Almost 70 percent of married women in Japan believe that same-sex marriage should be legalized in the country, a government survey of around 6,000 married women showed Friday.

Among those in their 30s or younger, roughly 90 percent supported the legalization of same-sex marriage, according to the survey conducted last year by the National Institute of Population and Social Security Research.

The survey has been conducted every five years since 1993 to collect data on Japanese households, including the distribution of chores. Questions on same-sex couples were added for the first time last year.

Related coverage:

Gay American married to Japanese sues gov't for long-term visa

LGBT community hopes election spurs gay rights debate, legislation

Japan's top bar association urges authorization of same-sex marriage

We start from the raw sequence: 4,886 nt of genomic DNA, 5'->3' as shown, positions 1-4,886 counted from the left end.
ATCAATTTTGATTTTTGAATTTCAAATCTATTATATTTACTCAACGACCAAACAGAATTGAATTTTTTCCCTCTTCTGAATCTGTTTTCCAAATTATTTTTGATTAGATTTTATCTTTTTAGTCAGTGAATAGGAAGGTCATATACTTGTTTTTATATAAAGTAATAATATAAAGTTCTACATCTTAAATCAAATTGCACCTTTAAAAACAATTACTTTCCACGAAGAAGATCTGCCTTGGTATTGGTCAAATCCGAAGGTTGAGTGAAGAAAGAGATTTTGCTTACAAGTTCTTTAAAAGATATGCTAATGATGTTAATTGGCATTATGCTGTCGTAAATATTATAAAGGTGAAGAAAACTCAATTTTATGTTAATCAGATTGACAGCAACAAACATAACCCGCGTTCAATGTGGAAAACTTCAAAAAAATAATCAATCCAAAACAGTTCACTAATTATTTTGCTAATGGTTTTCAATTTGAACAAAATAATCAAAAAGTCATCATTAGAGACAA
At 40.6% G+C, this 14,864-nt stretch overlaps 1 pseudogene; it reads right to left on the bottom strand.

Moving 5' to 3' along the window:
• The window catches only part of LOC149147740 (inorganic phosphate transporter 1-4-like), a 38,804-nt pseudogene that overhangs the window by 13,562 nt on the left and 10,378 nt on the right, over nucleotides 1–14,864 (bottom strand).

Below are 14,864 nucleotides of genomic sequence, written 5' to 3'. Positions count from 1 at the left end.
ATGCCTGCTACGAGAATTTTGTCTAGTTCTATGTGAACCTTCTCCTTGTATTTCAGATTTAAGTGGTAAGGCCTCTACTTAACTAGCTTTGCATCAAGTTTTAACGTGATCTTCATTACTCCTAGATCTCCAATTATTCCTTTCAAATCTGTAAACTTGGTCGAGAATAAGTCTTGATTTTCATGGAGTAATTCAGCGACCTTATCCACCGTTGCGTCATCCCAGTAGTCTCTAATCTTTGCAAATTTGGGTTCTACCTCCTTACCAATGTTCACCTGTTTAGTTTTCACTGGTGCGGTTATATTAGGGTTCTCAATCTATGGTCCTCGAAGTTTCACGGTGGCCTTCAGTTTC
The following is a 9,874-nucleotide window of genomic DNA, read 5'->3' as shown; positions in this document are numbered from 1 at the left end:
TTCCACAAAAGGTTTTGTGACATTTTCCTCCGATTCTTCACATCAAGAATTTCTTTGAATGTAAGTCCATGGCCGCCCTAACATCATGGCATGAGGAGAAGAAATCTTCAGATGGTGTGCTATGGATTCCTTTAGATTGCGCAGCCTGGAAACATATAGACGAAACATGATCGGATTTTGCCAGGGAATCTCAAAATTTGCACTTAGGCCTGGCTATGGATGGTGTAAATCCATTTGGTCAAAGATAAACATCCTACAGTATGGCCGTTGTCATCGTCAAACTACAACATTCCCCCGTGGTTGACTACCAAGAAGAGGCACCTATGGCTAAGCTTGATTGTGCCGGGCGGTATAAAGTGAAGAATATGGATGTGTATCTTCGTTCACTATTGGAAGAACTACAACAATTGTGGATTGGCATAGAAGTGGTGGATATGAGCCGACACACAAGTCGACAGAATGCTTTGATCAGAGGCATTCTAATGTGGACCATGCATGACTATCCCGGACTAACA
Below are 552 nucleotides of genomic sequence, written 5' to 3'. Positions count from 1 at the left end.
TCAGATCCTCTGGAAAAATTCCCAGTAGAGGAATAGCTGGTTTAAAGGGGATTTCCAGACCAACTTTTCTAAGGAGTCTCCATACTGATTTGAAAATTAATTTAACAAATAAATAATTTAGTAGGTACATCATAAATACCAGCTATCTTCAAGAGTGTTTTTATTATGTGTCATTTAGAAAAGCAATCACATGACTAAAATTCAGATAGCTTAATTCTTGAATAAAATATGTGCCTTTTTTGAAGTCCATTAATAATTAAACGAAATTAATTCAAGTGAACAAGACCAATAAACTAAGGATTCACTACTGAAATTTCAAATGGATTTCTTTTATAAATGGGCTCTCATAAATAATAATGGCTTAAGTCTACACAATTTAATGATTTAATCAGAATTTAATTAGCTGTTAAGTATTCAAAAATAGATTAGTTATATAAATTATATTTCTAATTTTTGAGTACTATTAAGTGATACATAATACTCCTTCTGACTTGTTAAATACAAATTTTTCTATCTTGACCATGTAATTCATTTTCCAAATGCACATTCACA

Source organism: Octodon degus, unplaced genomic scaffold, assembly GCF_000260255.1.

The percentage of women who said it was acceptable to have a different last name than their husband was up 9 points from five years before to 50.5 percent, making up half of all respondents for the first time.

Married Japanese couples are required by law to use the same surname. Although the law does not say which of the partners must give up their surname on marriage, it is customary for a wife to take her husband's surname.

"Attitudes toward family are changing," said an official in charge at the institute, which is affiliated with the Health, Labor and Welfare Ministry.

The survey reflects the responses of 6,142 married women who were sent questionnaires by the institute and excludes those divorced or widowed.